Inconsistencies with current theories.
- At 10-50 times the size of the sun, the object was smaller than expected.
- At 3.8 billion light-years away, the object was closer than expected.
- At 20 hours, the duration was far longer than what was thought possible.
GRB’s, or gamma-ray bursts, are blasts of gamma-ray radiation that have been categorized as short duration and long duration, with the dividing point being around two seconds.
Scientists have decided that the brightness of the event can be explained by the direction nature, rather than radiating in a spherical pattern, GRB’s radiate in a north and south pole pattern.
Detected in April, 2013, the event was named GRB 130427A and lasted 20 hours. We suppose the cause to be a star that exhausted its store of hydrogen, fused into helium and other elements, exploding then collapsing to form a black hole.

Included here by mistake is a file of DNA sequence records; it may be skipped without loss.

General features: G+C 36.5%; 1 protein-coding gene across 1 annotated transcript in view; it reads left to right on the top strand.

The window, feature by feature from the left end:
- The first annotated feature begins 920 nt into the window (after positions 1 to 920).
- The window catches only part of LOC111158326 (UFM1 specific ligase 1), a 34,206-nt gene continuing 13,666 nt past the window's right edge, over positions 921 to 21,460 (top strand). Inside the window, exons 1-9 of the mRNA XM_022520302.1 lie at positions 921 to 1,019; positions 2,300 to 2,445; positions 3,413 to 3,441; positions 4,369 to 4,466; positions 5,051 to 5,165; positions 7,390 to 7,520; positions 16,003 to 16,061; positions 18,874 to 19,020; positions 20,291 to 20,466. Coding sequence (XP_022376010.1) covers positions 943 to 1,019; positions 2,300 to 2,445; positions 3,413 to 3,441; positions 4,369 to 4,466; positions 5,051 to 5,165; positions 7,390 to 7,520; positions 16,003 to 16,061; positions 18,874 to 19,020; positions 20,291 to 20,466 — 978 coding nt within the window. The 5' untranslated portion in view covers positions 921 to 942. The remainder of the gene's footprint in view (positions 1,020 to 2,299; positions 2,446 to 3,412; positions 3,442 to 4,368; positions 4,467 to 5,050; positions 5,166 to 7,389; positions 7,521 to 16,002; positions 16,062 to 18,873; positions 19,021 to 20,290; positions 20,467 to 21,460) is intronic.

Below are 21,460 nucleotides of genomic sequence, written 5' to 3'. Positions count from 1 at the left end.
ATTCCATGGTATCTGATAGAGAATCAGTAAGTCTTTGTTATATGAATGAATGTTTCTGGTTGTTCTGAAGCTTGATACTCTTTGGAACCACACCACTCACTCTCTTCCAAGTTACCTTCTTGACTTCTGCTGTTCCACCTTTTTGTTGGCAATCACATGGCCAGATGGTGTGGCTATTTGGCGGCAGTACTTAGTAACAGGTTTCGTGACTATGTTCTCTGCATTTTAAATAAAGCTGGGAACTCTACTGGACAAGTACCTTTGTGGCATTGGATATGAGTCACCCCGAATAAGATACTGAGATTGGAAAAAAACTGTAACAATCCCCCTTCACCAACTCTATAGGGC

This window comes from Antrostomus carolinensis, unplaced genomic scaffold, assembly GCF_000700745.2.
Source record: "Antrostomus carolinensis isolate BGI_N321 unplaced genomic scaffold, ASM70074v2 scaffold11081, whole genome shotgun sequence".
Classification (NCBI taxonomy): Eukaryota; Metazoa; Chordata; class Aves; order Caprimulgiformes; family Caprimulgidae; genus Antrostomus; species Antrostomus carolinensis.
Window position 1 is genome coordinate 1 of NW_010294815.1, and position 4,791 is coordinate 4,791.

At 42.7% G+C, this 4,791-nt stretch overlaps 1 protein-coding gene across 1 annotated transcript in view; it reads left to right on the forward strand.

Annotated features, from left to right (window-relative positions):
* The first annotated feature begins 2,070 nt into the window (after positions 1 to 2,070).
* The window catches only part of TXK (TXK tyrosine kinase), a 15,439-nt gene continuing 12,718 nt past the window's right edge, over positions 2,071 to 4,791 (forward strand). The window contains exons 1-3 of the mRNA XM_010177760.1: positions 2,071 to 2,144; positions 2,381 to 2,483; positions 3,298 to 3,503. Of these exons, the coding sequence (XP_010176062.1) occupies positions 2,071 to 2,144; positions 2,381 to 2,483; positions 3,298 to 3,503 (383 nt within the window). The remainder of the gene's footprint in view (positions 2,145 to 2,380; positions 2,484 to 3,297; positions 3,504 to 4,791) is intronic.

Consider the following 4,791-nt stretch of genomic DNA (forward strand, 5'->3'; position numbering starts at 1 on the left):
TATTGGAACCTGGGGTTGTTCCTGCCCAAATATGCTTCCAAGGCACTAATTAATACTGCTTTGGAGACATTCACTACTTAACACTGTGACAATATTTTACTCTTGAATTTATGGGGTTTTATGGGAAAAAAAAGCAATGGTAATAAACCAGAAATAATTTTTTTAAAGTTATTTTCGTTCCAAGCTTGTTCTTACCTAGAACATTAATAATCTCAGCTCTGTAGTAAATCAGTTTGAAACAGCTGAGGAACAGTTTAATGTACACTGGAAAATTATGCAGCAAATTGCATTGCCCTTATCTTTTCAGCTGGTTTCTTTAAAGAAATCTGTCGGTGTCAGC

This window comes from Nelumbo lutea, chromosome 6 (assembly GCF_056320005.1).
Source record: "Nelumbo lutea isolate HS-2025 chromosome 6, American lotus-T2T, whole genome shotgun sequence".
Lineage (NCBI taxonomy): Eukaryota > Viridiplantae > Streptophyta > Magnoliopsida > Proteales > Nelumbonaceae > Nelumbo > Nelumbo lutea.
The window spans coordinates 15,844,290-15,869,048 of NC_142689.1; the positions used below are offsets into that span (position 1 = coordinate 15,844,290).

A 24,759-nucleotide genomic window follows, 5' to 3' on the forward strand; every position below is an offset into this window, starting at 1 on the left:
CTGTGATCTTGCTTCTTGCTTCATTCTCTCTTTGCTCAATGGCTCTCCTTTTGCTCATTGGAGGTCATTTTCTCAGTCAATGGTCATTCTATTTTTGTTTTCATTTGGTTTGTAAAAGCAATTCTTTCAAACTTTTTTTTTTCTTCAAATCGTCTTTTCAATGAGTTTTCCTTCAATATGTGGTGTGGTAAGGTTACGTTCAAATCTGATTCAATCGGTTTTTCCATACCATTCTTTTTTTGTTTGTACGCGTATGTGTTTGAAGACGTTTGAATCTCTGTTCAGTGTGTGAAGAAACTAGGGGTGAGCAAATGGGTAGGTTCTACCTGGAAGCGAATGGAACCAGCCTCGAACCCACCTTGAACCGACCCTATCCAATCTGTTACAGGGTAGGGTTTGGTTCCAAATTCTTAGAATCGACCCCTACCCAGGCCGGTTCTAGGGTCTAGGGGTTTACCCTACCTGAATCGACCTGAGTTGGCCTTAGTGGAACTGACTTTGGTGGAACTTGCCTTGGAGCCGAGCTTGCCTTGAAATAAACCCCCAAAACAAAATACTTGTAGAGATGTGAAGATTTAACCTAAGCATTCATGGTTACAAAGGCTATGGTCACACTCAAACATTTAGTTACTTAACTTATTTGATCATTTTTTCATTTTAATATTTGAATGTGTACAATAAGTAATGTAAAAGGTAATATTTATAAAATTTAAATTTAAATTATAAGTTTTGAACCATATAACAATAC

Nuclear Fusion – Wikipedia
Other October, 2013 observations found remnants of a supernova at GRB 130427A’s location. The evidence pointed to the explosion of a star with at least 20 to 30 times the sun’s mass.
Prior observations have always been of much ‘older’ bursts, but we first became aware of GRB’s in 1967 when an early satellite used to detect nuclear explosions on earth surprised observers with GRB’s from outer space. Scientists build increasingly ‘swift’ and directional equipment to detect gamma-ray bursts. Little history has been de-classified on the geo-political reactions, but most accounts describe that the event was anomolous with typical nuclear tests and quickly discounted as evidence of a terrestrial thermo-nuclear blast.